component->GetOwnerObject()->Destroy(); /* because the entity is now dead */
}

The EventHandler sends the Event to the components(or other type of objects?) that are waiting for the DeadEvent (they are registered in the EventHandler).

Just still a small question: what are exactly zones? (For example a zone in my level that when the player enters it, a message pops up: "You entered the enemy's base! Try to find the hidden star as fast as possible!") Is a zone an entity with a zone component? Does the zone component then check all other entities that have a position component whether they are in the zone and if yes send an EntityEnteredZoneEvent?

Thank you for the replies!
Aeroz

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Quote:
Original post by aeroz
Although it would be nice if you would show an example of how you solved this problem in your engine/game.

You're giving me too much credit, I wouldn't exactly say that I ended up solving anything. Take everything I say with a grain of salt or two :D

If I were to classify my system based on the T=Machine article you linked, it would be number 5 - excessive use of observer pattern. I had an entity class (first red flag right here) which had a list of components and could be queried for a component given a type enum (cheap man's RTTI). Components talked to other components directly by registering listeners, or by querying their parent entity for a specific component type. Subsystems got lists of components to process each turn (for instance, Renderer got a list of Renderables in the current PVS).

So in retrospect, my design was a mess - first time writing a component system. I gave up on it for mostly the same reason that I gave up on excessive scripting - in a one man, single-player project, clarity and ease of development beats flexibility - but I'm not yet sure where I'll go from here yet. This components-owned-by-subsystems seems promising, but also quite a bit more complicated to get a grasp on since entities are broken apart and dispersed in such a manner throughout the engine.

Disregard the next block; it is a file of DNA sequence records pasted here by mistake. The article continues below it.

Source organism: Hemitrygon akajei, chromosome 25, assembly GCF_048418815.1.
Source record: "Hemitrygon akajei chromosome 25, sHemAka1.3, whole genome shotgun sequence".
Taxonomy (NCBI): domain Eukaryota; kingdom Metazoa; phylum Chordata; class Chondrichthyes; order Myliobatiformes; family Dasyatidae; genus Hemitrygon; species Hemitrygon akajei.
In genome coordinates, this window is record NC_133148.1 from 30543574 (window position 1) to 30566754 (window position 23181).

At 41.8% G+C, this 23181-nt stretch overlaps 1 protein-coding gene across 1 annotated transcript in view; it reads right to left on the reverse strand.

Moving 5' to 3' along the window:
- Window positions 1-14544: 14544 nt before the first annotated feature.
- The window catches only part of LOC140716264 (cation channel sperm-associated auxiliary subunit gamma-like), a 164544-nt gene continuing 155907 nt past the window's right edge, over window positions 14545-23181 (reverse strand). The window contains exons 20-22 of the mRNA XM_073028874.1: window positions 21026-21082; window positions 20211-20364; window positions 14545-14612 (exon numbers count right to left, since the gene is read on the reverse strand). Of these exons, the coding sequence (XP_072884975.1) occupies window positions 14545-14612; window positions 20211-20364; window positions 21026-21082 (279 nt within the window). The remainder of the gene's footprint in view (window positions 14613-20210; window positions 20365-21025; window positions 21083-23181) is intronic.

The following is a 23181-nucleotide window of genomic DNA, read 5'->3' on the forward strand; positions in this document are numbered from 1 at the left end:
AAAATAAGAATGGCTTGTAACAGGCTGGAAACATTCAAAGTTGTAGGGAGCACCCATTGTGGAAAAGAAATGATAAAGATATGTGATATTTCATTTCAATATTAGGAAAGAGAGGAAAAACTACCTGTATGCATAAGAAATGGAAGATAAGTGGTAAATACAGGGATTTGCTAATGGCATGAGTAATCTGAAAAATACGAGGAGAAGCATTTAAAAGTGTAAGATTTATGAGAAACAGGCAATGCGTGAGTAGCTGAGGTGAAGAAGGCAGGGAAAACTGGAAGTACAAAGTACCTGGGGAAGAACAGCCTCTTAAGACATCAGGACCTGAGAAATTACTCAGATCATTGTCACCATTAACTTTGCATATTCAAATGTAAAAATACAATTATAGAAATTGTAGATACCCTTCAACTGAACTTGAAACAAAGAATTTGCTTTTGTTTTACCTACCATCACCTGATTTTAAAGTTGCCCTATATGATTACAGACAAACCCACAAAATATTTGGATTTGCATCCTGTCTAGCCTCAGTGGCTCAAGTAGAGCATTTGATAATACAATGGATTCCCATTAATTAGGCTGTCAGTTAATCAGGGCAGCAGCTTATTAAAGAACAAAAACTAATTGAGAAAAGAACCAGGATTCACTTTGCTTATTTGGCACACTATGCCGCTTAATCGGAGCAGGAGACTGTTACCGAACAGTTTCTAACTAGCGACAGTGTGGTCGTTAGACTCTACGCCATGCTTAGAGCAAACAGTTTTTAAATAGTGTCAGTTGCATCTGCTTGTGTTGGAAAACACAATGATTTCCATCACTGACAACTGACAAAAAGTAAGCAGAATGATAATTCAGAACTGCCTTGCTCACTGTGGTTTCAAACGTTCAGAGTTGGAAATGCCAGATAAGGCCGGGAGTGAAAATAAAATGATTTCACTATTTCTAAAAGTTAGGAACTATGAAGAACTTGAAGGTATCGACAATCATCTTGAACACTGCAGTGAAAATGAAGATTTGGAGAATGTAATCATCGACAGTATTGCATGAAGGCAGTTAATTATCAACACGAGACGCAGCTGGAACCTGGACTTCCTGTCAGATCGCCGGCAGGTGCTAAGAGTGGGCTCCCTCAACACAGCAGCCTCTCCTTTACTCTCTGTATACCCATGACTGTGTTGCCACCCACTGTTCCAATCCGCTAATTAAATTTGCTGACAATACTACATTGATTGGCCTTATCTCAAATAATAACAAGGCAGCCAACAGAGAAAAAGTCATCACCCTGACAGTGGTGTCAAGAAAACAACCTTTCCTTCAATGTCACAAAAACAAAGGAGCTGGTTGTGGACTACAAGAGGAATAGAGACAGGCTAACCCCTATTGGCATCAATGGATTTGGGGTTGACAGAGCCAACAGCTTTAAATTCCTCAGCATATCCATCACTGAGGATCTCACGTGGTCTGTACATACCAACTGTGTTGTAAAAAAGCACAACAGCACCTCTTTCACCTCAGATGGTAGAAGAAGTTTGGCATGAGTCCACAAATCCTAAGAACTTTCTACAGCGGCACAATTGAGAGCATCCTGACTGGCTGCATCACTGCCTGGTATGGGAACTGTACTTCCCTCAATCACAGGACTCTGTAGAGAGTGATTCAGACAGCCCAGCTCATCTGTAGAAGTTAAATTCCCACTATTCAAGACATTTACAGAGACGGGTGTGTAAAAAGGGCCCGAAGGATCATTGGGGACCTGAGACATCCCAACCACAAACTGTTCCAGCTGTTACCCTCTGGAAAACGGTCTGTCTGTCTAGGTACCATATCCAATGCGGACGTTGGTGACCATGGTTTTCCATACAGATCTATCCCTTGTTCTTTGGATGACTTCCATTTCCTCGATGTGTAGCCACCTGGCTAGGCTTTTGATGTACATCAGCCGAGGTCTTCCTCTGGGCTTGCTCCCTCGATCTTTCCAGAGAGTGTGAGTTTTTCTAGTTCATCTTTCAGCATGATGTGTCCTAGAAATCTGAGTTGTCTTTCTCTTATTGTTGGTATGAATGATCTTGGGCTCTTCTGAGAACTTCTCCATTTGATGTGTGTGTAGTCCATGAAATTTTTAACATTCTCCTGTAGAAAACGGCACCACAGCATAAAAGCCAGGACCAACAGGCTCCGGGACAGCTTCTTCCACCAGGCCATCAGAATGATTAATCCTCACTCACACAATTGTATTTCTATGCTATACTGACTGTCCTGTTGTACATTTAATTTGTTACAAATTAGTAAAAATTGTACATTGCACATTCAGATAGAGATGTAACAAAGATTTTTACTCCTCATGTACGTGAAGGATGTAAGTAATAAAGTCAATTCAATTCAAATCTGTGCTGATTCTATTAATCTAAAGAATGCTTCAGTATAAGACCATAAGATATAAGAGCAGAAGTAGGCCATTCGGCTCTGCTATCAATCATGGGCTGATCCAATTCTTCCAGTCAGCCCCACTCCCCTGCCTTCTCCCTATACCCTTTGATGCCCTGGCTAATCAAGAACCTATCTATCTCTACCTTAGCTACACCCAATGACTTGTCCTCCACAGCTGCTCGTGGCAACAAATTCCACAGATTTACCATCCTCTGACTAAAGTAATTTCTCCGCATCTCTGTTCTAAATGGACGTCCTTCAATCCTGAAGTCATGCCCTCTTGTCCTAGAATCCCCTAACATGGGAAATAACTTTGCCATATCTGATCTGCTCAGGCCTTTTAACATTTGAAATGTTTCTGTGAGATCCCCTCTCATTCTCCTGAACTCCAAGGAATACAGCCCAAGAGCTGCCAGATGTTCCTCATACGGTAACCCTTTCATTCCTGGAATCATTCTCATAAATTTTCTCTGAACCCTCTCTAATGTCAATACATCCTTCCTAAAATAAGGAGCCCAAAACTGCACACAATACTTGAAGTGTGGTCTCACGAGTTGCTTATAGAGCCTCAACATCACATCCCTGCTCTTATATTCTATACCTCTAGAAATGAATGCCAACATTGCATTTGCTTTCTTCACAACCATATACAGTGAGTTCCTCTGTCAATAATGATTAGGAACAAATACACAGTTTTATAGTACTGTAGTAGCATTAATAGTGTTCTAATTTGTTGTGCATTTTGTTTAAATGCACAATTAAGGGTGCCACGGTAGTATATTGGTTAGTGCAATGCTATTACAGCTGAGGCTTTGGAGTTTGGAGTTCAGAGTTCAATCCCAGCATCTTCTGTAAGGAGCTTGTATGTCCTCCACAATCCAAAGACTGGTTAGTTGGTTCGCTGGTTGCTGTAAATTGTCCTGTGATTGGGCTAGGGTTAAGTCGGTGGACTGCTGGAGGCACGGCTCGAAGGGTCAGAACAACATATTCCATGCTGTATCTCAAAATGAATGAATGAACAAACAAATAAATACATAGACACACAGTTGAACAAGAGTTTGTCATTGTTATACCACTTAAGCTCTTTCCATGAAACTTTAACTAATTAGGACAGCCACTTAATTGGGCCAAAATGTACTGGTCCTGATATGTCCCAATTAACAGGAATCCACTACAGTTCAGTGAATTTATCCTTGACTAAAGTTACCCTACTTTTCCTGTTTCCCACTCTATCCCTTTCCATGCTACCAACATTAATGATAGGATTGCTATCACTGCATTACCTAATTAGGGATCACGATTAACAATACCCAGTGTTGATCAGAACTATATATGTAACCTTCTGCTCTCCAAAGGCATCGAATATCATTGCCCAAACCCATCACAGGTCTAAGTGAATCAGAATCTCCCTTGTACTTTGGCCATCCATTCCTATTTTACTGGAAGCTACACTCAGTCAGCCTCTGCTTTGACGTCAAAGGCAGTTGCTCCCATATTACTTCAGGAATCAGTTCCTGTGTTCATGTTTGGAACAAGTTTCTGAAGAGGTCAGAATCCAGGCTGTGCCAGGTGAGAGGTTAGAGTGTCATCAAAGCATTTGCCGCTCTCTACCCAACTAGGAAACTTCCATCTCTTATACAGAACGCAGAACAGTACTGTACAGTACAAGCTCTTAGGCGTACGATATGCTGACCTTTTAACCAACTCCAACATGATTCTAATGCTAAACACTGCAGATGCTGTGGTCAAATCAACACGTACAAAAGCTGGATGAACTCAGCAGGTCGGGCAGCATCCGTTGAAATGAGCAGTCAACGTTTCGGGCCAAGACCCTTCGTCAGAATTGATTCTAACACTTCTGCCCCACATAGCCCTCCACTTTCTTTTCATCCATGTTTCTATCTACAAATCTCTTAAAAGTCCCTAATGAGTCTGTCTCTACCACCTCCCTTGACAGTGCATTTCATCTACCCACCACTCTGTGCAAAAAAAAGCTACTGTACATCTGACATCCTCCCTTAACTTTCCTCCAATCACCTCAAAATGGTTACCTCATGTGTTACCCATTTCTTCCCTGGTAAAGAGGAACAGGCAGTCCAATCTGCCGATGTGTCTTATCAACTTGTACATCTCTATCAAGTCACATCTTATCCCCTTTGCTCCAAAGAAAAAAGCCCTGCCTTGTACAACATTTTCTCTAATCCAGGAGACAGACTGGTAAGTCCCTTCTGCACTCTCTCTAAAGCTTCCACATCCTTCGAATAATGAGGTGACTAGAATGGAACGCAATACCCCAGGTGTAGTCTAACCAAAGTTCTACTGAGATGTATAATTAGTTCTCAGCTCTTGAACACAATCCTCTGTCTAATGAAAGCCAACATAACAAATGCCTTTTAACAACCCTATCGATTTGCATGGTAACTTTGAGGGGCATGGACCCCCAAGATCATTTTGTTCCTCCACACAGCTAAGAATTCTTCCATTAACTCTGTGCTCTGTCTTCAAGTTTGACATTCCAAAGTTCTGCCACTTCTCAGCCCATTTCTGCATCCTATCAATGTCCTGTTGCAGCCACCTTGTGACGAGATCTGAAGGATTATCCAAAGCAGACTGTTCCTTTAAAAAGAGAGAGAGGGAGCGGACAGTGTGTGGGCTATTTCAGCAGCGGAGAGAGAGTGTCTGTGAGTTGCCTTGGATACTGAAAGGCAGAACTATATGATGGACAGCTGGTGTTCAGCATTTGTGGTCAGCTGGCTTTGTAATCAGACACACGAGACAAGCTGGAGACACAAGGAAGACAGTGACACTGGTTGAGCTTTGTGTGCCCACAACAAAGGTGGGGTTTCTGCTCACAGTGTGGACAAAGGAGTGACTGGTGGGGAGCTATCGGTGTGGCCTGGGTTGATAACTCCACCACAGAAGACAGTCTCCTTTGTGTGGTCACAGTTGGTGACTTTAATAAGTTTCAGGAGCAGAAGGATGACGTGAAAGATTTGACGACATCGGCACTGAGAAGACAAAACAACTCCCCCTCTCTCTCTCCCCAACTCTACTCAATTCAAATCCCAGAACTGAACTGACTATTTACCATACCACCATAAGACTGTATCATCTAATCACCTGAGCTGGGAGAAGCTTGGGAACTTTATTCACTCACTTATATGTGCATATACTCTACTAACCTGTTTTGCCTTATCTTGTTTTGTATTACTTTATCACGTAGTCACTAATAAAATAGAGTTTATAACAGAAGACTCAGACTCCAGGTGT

The whole data-driven programming is nice in theory, but ask yourself also what real benefit you get from it if you're the only developer and if there's no level designers to take advantage of this feature.

The Zone issue you mention sounds like something you could work out through collision detection with some custom trigger painted over the area (think Neverwinter Nights triggers). I would think it's an entity with a Collidable and some kind of Scriptable/Triggers component, but that's something that depends on your component granularity. So the collision response could send a message to trigger "onEnter", and onEnter would send a message to the player UI.

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Thx lightbringer, I'll think about it a litte bit.
Quote:
in a one man, single-player project, clarity and ease of development beats flexibility
agreed
Quote:
onEnter would send a message to the player UI
What exactly is the player UI? A SubSystem?
Do you have on each frame an update of all SubSystems?
like:
void MainLoop()
{
PhysicsSubSystem::Update();
InputSubSystem::Update();
AiSubSystem::Update();
LifeSubSystem::Update();
SoundSubSystem::Update();
...
RenderSubSystem::Update();
}


I'll come back later in a few hours.

Aeroz

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Just updating subsystems like that may not be what you want to do. Sometimes, things like physics (or maybe logic also) would need to be decoupled from the framerate and called with fixed timesteps. I do implement UI as just another kind of system (in fact, it's another kind of renderer, one that gets called to paint its widget tree to screen in immediate mode OpenGL after the scene renderer is done).